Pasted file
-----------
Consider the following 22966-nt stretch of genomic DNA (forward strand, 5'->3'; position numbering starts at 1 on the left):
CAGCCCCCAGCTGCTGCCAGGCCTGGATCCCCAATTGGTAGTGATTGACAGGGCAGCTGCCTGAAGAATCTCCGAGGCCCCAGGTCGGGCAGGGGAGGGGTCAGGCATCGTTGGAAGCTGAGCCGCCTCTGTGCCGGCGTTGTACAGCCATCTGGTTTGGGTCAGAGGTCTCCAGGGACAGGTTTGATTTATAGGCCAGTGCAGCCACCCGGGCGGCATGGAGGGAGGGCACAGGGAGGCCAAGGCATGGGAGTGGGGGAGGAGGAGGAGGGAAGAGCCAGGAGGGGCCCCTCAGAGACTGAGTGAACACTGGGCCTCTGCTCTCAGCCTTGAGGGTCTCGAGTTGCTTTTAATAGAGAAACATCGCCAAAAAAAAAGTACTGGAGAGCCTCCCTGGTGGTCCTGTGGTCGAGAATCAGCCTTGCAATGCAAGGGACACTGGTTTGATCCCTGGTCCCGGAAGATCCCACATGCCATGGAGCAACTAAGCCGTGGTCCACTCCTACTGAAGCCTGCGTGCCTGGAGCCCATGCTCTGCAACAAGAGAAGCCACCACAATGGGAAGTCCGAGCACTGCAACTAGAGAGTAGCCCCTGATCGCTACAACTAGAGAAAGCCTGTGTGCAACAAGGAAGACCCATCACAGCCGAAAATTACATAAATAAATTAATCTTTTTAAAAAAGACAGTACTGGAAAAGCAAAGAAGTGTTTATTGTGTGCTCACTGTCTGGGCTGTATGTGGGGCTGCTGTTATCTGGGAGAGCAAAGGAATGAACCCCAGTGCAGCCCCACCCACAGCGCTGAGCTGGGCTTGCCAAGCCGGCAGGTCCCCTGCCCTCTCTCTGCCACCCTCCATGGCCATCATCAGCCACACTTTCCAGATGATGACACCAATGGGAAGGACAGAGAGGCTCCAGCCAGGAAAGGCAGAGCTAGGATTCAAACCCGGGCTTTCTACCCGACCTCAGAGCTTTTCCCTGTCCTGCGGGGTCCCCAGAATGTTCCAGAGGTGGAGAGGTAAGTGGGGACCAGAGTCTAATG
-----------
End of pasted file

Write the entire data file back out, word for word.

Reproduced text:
Consider the following 22966-nt stretch of genomic DNA (forward strand, 5'->3'; position numbering starts at 1 on the left):
CAGCCCCCAGCTGCTGCCAGGCCTGGATCCCCAATTGGTAGTGATTGACAGGGCAGCTGCCTGAAGAATCTCCGAGGCCCCAGGTCGGGCAGGGGAGGGGTCAGGCATCGTTGGAAGCTGAGCCGCCTCTGTGCCGGCGTTGTACAGCCATCTGGTTTGGGTCAGAGGTCTCCAGGGACAGGTTTGATTTATAGGCCAGTGCAGCCACCCGGGCGGCATGGAGGGAGGGCACAGGGAGGCCAAGGCATGGGAGTGGGGGAGGAGGAGGAGGGAAGAGCCAGGAGGGGCCCCTCAGAGACTGAGTGAACACTGGGCCTCTGCTCTCAGCCTTGAGGGTCTCGAGTTGCTTTTAATAGAGAAACATCGCCAAAAAAAAAGTACTGGAGAGCCTCCCTGGTGGTCCTGTGGTCGAGAATCAGCCTTGCAATGCAAGGGACACTGGTTTGATCCCTGGTCCCGGAAGATCCCACATGCCATGGAGCAACTAAGCCGTGGTCCACTCCTACTGAAGCCTGCGTGCCTGGAGCCCATGCTCTGCAACAAGAGAAGCCACCACAATGGGAAGTCCGAGCACTGCAACTAGAGAGTAGCCCCTGATCGCTACAACTAGAGAAAGCCTGTGTGCAACAAGGAAGACCCATCACAGCCGAAAATTACATAAATAAATTAATCTTTTTAAAAAAGACAGTACTGGAAAAGCAAAGAAGTGTTTATTGTGTGCTCACTGTCTGGGCTGTATGTGGGGCTGCTGTTATCTGGGAGAGCAAAGGAATGAACCCCAGTGCAGCCCCACCCACAGCGCTGAGCTGGGCTTGCCAAGCCGGCAGGTCCCCTGCCCTCTCTCTGCCACCCTCCATGGCCATCATCAGCCACACTTTCCAGATGATGACACCAATGGGAAGGACAGAGAGGCTCCAGCCAGGAAAGGCAGAGCTAGGATTCAAACCCGGGCTTTCTACCCGACCTCAGAGCTTTTCCCTGTCCTGCGGGGTCCCCAGAATGTTCCAGAGGTGGAGAGGTAAGTGGGGACCAGAGTCTAATG